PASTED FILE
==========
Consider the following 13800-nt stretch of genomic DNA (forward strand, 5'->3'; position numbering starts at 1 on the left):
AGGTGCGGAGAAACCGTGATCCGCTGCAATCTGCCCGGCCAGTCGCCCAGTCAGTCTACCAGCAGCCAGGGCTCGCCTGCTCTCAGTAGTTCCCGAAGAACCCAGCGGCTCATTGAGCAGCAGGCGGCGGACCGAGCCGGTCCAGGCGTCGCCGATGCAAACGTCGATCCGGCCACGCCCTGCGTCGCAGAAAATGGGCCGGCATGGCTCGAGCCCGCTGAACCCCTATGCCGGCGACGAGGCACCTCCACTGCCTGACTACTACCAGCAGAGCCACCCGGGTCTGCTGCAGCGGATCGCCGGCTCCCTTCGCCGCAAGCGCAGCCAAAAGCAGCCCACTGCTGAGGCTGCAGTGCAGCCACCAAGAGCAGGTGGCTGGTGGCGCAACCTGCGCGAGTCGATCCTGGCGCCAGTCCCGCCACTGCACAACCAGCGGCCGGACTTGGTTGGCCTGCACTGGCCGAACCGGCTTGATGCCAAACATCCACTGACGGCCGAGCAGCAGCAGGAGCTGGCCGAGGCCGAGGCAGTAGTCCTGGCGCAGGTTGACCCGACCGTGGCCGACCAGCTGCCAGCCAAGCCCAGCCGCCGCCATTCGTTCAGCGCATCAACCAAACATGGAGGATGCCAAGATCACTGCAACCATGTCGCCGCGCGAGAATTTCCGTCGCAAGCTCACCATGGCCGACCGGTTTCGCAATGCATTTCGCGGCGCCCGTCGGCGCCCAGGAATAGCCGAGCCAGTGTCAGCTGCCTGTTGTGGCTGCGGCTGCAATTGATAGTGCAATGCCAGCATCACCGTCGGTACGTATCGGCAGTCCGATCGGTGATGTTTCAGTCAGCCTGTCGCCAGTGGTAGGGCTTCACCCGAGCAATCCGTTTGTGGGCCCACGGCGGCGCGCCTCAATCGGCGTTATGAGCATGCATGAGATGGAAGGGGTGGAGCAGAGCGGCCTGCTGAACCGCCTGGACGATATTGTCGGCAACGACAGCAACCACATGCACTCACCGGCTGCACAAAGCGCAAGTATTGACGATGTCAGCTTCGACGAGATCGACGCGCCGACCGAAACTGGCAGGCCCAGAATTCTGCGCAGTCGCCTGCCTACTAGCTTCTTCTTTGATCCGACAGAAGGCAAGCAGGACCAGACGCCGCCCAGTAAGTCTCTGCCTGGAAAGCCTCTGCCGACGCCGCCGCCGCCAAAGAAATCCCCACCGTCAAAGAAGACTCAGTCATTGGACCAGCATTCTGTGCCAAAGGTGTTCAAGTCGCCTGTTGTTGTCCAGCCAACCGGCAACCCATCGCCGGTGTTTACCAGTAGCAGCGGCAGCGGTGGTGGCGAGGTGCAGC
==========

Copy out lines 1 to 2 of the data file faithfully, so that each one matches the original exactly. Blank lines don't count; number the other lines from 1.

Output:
Consider the following 13800-nt stretch of genomic DNA (forward strand, 5'->3'; position numbering starts at 1 on the left):
AGGTGCGGAGAAACCGTGATCCGCTGCAATCTGCCCGGCCAGTCGCCCAGTCAGTCTACCAGCAGCCAGGGCTCGCCTGCTCTCAGTAGTTCCCGAAGAACCCAGCGGCTCATTGAGCAGCAGGCGGCGGACCGAGCCGGTCCAGGCGTCGCCGATGCAAACGTCGATCCGGCCACGCCCTGCGTCGCAGAAAATGGGCCGGCATGGCTCGAGCCCGCTGAACCCCTATGCCGGCGACGAGGCACCTCCACTGCCTGACTACTACCAGCAGAGCCACCCGGGTCTGCTGCAGCGGATCGCCGGCTCCCTTCGCCGCAAGCGCAGCCAAAAGCAGCCCACTGCTGAGGCTGCAGTGCAGCCACCAAGAGCAGGTGGCTGGTGGCGCAACCTGCGCGAGTCGATCCTGGCGCCAGTCCCGCCACTGCACAACCAGCGGCCGGACTTGGTTGGCCTGCACTGGCCGAACCGGCTTGATGCCAAACATCCACTGACGGCCGAGCAGCAGCAGGAGCTGGCCGAGGCCGAGGCAGTAGTCCTGGCGCAGGTTGACCCGACCGTGGCCGACCAGCTGCCAGCCAAGCCCAGCCGCCGCCATTCGTTCAGCGCATCAACCAAACATGGAGGATGCCAAGATCACTGCAACCATGTCGCCGCGCGAGAATTTCCGTCGCAAGCTCACCATGGCCGACCGGTTTCGCAATGCATTTCGCGGCGCCCGTCGGCGCCCAGGAATAGCCGAGCCAGTGTCAGCTGCCTGTTGTGGCTGCGGCTGCAATTGATAGTGCAATGCCAGCATCACCGTCGGTACGTATCGGCAGTCCGATCGGTGATGTTTCAGTCAGCCTGTCGCCAGTGGTAGGGCTTCACCCGAGCAATCCGTTTGTGGGCCCACGGCGGCGCGCCTCAATCGGCGTTATGAGCATGCATGAGATGGAAGGGGTGGAGCAGAGCGGCCTGCTGAACCGCCTGGACGATATTGTCGGCAACGACAGCAACCACATGCACTCACCGGCTGCACAAAGCGCAAGTATTGACGATGTCAGCTTCGACGAGATCGACGCGCCGACCGAAACTGGCAGGCCCAGAATTCTGCGCAGTCGCCTGCCTACTAGCTTCTTCTTTGATCCGACAGAAGGCAAGCAGGACCAGACGCCGCCCAGTAAGTCTCTGCCTGGAAAGCCTCTGCCGACGCCGCCGCCGCCAAAGAAATCCCCACCGTCAAAGAAGACTCAGTCATTGGACCAGCATTCTGTGCCAAAGGTGTTCAAGTCGCCTGTTGTTGTCCAGCCAACCGGCAACCCATCGCCGGTGTTTACCAGTAGCAGCGGCAGCGGTGGTGGCGAGGTGCAGC